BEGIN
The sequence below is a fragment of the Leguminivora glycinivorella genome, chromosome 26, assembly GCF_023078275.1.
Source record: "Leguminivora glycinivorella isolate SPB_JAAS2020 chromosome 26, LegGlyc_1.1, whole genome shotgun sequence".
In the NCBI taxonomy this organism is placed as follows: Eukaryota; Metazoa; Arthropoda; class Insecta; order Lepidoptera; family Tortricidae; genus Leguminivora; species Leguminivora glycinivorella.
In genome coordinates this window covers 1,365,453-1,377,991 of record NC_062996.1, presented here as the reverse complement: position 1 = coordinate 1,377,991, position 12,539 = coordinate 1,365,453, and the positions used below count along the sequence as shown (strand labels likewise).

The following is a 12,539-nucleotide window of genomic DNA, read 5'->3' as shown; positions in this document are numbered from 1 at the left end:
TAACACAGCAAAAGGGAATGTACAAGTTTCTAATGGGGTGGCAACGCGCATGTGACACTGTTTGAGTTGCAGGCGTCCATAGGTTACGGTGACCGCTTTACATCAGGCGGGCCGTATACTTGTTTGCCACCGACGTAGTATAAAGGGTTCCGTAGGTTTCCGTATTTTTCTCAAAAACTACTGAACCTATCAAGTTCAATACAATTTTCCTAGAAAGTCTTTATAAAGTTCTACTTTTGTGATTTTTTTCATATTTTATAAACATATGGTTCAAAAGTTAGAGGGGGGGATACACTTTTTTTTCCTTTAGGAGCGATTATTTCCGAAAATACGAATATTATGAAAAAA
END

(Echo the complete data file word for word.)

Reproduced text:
The sequence below is a fragment of the Leguminivora glycinivorella genome, chromosome 26, assembly GCF_023078275.1.
Source record: "Leguminivora glycinivorella isolate SPB_JAAS2020 chromosome 26, LegGlyc_1.1, whole genome shotgun sequence".
In the NCBI taxonomy this organism is placed as follows: Eukaryota; Metazoa; Arthropoda; class Insecta; order Lepidoptera; family Tortricidae; genus Leguminivora; species Leguminivora glycinivorella.
In genome coordinates this window covers 1,365,453-1,377,991 of record NC_062996.1, presented here as the reverse complement: position 1 = coordinate 1,377,991, position 12,539 = coordinate 1,365,453, and the positions used below count along the sequence as shown (strand labels likewise).

The following is a 12,539-nucleotide window of genomic DNA, read 5'->3' as shown; positions in this document are numbered from 1 at the left end:
TAACACAGCAAAAGGGAATGTACAAGTTTCTAATGGGGTGGCAACGCGCATGTGACACTGTTTGAGTTGCAGGCGTCCATAGGTTACGGTGACCGCTTTACATCAGGCGGGCCGTATACTTGTTTGCCACCGACGTAGTATAAAGGGTTCCGTAGGTTTCCGTATTTTTCTCAAAAACTACTGAACCTATCAAGTTCAATACAATTTTCCTAGAAAGTCTTTATAAAGTTCTACTTTTGTGATTTTTTTCATATTTTATAAACATATGGTTCAAAAGTTAGAGGGGGGGATACACTTTTTTTTCCTTTAGGAGCGATTATTTCCGAAAATACGAATATTATGAAAAAA